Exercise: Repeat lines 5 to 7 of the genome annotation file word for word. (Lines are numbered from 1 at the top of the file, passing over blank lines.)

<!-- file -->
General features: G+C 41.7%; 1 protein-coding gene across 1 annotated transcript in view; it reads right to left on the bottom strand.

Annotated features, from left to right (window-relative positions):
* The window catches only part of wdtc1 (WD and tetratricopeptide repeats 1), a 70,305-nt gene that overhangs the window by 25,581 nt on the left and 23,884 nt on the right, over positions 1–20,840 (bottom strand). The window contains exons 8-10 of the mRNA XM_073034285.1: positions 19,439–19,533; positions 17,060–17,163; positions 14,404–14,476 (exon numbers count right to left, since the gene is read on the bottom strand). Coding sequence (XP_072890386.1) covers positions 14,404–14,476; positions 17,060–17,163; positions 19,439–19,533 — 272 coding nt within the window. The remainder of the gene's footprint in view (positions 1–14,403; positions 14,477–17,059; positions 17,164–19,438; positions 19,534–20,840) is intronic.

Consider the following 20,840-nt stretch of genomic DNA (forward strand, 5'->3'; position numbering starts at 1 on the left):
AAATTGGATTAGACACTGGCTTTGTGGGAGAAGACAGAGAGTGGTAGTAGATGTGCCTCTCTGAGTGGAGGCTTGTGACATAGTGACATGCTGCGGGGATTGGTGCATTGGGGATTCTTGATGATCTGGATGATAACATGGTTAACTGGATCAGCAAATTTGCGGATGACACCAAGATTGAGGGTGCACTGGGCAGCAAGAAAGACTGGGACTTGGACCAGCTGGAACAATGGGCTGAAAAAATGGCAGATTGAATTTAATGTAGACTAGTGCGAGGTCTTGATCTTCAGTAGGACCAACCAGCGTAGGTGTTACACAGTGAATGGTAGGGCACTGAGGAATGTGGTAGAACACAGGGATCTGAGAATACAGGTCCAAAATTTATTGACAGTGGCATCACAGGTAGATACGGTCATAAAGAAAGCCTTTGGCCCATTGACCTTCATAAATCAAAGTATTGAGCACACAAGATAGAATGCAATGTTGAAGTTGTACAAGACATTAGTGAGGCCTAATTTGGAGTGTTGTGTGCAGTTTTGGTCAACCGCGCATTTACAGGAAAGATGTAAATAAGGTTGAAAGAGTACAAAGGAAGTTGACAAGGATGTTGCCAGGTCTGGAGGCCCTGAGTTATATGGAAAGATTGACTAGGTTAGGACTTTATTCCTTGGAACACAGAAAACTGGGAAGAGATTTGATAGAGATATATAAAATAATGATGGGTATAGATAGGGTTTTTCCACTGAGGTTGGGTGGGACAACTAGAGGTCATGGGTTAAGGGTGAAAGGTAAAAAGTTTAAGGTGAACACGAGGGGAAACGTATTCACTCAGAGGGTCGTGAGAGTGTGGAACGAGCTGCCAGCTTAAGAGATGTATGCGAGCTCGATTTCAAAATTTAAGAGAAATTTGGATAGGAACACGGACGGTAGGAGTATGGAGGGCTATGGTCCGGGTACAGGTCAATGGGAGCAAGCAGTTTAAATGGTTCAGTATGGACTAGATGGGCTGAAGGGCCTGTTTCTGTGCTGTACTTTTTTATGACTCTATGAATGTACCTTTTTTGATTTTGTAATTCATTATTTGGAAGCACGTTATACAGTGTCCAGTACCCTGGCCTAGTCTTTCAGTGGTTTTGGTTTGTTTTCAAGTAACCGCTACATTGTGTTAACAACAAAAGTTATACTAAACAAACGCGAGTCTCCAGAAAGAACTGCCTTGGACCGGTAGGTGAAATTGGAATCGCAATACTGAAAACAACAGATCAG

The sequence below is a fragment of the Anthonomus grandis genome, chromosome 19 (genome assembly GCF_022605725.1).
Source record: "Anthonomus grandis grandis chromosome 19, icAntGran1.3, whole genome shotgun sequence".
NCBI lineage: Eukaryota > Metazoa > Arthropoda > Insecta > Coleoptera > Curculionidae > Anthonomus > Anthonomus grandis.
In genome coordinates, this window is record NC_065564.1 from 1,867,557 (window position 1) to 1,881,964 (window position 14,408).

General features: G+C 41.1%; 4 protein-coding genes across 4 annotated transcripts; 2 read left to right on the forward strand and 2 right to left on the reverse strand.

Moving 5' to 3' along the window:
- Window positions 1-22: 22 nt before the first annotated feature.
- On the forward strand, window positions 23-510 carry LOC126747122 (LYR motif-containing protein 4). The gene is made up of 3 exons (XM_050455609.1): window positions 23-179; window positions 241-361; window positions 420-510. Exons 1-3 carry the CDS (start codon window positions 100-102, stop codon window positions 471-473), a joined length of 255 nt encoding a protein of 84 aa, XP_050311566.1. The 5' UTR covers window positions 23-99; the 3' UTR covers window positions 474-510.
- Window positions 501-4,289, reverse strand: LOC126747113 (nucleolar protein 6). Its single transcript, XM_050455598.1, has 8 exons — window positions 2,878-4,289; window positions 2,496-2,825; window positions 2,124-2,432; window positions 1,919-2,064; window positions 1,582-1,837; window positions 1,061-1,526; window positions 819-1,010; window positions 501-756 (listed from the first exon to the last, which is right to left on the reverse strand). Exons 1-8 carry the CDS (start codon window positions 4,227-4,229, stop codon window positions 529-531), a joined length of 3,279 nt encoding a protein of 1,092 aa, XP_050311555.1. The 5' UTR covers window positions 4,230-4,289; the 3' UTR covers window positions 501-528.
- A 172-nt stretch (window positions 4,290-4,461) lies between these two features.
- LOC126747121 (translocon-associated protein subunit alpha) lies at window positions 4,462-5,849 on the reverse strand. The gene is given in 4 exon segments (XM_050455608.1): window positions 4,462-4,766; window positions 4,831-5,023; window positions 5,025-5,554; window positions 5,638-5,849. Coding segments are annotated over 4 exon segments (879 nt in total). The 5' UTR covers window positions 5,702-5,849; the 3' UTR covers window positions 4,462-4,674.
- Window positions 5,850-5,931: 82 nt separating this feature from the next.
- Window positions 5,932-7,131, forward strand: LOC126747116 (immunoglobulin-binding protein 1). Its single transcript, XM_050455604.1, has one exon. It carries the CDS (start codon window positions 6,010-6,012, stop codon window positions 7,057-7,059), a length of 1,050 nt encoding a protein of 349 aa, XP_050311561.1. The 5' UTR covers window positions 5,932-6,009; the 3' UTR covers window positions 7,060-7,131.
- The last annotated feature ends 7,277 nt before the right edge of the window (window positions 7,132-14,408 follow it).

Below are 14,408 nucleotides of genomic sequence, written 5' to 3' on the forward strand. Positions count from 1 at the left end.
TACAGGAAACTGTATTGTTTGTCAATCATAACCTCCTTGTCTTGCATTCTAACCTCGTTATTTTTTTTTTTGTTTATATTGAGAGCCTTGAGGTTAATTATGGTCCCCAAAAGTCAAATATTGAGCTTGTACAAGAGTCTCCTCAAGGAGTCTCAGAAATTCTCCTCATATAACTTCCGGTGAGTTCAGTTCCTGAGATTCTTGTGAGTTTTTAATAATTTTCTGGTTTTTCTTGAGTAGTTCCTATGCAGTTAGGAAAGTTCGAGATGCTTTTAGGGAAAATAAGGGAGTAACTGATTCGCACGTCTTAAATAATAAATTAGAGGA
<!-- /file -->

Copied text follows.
AAATTGGATTAGACACTGGCTTTGTGGGAGAAGACAGAGAGTGGTAGTAGATGTGCCTCTCTGAGTGGAGGCTTGTGACATAGTGACATGCTGCGGGGATTGGTGCATTGGGGATTCTTGATGATCTGGATGATAACATGGTTAACTGGATCAGCAAATTTGCGGATGACACCAAGATTGAGGGTGCACTGGGCAGCAAGAAAGACTGGGACTTGGACCAGCTGGAACAATGGGCTGAAAAAATGGCAGATTGAATTTAATGTAGACTAGTGCGAGGTCTTGATCTTCAGTAGGACCAACCAGCGTAGGTGTTACACAGTGAATGGTAGGGCACTGAGGAATGTGGTAGAACACAGGGATCTGAGAATACAGGTCCAAAATTTATTGACAGTGGCATCACAGGTAGATACGGTCATAAAGAAAGCCTTTGGCCCATTGACCTTCATAAATCAAAGTATTGAGCACACAAGATAGAATGCAATGTTGAAGTTGTACAAGACATTAGTGAGGCCTAATTTGGAGTGTTGTGTGCAGTTTTGGTCAACCGCGCATTTACAGGAAAGATGTAAATAAGGTTGAAAGAGTACAAAGGAAGTTGACAAGGATGTTGCCAGGTCTGGAGGCCCTGAGTTATATGGAAAGATTGACTAGGTTAGGACTTTATTCCTTGGAACACAGAAAACTGGGAAGAGATTTGATAGAGATATATAAAATAATGATGGGTATAGATAGGGTTTTTCCACTGAGGTTGGGTGGGACAACTAGAGGTCATGGGTTAAGGGTGAAAGGTAAAAAGTTTAAGGTGAACACGAGGGGAAACGTATTCACTCAGAGGGTCGTGAGAGTGTGGAACGAGCTGCCAGCTTAAGAGATGTATGCGAGCTCGATTTCAAAATTTAAGAGAAATTTGGATAGGAACACGGACGGTAGGAGTATGGAGGGCTATGGTCCGGGTACAGGTCAATGGGAGCAAGCAGTTTAAATGGTTCAGTATGGACTAGATGGGCTGAAGGGCCTGTTTCTGTGCTGTACTTTTTTATGACTCTATGAATGTACCTTTTTTGATTTTGTAATTCATTATTTGGAAGCACGTTATACAGTGTCCAGTACCCTGGCCTAGTCTTTCAGTGGTTTTGGTTTGTTTTCAAGTAACCGCTACATTGTGTTAACAACAAAAGTTATACTAAACAAACGCGAGTCTCCAGAAAGAACTGCCTTGGACCGGTAGGTGAAATTGGAATCGCAATACTGAAAACAACAGATCAG

The sequence below is a fragment of the Anthonomus grandis genome, chromosome 19 (genome assembly GCF_022605725.1).
Source record: "Anthonomus grandis grandis chromosome 19, icAntGran1.3, whole genome shotgun sequence".